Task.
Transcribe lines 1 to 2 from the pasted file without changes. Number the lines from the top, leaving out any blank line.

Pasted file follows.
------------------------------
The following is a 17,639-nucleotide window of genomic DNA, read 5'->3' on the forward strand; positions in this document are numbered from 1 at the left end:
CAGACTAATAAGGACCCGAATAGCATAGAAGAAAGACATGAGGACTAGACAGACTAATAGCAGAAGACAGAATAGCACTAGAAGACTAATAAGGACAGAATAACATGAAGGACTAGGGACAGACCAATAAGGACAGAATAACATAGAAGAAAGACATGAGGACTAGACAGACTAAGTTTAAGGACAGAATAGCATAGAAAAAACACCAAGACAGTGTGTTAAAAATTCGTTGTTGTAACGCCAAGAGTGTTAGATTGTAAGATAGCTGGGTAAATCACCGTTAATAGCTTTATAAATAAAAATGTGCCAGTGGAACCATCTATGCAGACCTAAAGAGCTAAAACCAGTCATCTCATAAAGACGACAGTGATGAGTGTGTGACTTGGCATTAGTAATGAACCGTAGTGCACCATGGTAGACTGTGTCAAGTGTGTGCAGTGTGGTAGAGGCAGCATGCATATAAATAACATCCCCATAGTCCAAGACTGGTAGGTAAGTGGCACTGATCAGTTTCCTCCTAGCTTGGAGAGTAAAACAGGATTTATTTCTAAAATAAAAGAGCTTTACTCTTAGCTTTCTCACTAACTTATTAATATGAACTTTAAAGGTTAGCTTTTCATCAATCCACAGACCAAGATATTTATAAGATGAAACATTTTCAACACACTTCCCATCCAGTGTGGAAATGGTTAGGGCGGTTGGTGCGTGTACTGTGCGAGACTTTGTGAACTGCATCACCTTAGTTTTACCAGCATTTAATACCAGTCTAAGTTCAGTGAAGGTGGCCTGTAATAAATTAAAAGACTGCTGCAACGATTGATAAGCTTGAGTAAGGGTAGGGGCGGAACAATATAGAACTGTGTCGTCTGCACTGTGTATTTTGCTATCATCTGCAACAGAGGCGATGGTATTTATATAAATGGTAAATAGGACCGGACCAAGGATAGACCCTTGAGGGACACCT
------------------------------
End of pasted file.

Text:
The following is a 17,639-nucleotide window of genomic DNA, read 5'->3' on the forward strand; positions in this document are numbered from 1 at the left end:
CAGACTAATAAGGACCCGAATAGCATAGAAGAAAGACATGAGGACTAGACAGACTAATAGCAGAAGACAGAATAGCACTAGAAGACTAATAAGGACAGAATAACATGAAGGACTAGGGACAGACCAATAAGGACAGAATAACATAGAAGAAAGACATGAGGACTAGACAGACTAAGTTTAAGGACAGAATAGCATAGAAAAAACACCAAGACAGTGTGTTAAAAATTCGTTGTTGTAACGCCAAGAGTGTTAGATTGTAAGATAGCTGGGTAAATCACCGTTAATAGCTTTATAAATAAAAATGTGCCAGTGGAACCATCTATGCAGACCTAAAGAGCTAAAACCAGTCATCTCATAAAGACGACAGTGATGAGTGTGTGACTTGGCATTAGTAATGAACCGTAGTGCACCATGGTAGACTGTGTCAAGTGTGTGCAGTGTGGTAGAGGCAGCATGCATATAAATAACATCCCCATAGTCCAAGACTGGTAGGTAAGTGGCACTGATCAGTTTCCTCCTAGCTTGGAGAGTAAAACAGGATTTATTTCTAAAATAAAAGAGCTTTACTCTTAGCTTTCTCACTAACTTATTAATATGAACTTTAAAGGTTAGCTTTTCATCAATCCACAGACCAAGATATTTATAAGATGAAACATTTTCAACACACTTCCCATCCAGTGTGGAAATGGTTAGGGCGGTTGGTGCGTGTACTGTGCGAGACTTTGTGAACTGCATCACCTTAGTTTTACCAGCATTTAATACCAGTCTAAGTTCAGTGAAGGTGGCCTGTAATAAATTAAAAGACTGCTGCAACGATTGATAAGCTTGAGTAAGGGTAGGGGCGGAACAATATAGAACTGTGTCGTCTGCACTGTGTATTTTGCTATCATCTGCAACAGAGGCGATGGTATTTATATAAATGGTAAATAGGACCGGACCAAGGATAGACCCTTGAGGGACACCT